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THE BIG DIG

South Boston News
SoVaNow.com / October 30, 2014
One of the largest infrastructure projects in Southside Virginia in many years — the Virginia Southside Expansion, adding 98 miles of natural gas pipeline from Chatham to Lawrenceville — is quickly snaking its way into Halifax County.

Within two weeks, project manager A. J. Patel said he expects crews to start installing steel pipe in Halifax County, as installation of the Williams Transco Energy Southside expansion project marches forward. Texas-based Troy Construction is building the pipeline for Williams, which is bringing natural gas to the new Brunswick natural gas-fired power plant being built by Dominion Virginia Power. The Virginia Southside Expansion is an offshoot of an existing Williams gas pipeline that runs through Chatham.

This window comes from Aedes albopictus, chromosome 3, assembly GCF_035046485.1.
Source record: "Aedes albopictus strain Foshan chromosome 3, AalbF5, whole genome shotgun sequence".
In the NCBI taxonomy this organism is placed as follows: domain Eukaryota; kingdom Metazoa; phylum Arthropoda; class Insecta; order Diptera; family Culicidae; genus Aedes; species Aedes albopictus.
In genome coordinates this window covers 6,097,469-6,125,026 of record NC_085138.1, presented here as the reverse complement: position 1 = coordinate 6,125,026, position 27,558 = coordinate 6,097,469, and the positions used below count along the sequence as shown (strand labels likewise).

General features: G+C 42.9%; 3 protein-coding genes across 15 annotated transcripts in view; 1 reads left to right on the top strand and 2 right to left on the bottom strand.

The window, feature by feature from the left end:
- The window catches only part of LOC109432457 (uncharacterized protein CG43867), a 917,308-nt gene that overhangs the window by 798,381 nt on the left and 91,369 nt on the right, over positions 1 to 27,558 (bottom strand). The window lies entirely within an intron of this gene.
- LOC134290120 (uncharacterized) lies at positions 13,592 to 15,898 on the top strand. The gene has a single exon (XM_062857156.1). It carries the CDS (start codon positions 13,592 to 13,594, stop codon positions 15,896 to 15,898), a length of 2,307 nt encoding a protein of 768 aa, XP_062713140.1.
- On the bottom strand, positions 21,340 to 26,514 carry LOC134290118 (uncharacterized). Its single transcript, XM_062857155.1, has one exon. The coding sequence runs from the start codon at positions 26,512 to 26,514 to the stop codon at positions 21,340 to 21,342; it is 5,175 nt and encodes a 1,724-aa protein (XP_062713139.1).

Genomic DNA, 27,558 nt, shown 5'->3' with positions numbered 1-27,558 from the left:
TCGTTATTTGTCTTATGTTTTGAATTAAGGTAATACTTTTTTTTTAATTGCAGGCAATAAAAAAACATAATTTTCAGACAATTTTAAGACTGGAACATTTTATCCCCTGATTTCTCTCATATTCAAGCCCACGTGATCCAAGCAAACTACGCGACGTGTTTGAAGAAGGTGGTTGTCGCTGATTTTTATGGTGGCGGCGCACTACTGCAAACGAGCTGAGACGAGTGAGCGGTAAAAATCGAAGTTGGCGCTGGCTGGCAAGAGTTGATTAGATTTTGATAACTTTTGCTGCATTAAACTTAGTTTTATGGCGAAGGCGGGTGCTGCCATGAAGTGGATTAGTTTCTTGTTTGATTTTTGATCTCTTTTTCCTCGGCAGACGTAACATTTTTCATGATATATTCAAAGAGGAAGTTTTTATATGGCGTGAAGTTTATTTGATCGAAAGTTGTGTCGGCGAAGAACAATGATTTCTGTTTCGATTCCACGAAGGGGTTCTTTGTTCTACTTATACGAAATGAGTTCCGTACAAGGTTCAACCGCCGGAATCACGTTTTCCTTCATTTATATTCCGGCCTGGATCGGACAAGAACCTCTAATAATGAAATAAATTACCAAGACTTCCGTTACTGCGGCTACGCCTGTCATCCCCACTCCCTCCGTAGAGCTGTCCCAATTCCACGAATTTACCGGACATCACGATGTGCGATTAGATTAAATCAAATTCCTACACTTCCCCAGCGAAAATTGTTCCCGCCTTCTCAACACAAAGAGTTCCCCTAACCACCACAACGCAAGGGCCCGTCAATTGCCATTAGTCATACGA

The construction project, which began in September, employs nearly 600 workers. Among them welders, x-ray technicians, grinders, laborers, and heavy equipment operators.

Already, clearing work is taking place off Sinai Road as existing right-of-way is readied for pipe laying of the “lateral B line.” (The new line runs parallel to a Williams Transco line that was laid in the 1960s.) Once it reaches Brunswick County, the new lateral B line will connect to seven miles of additional new pipe, called the “Brunswick Lateral,” whose terminus is the new Dominion power station just outside Lawrenceville.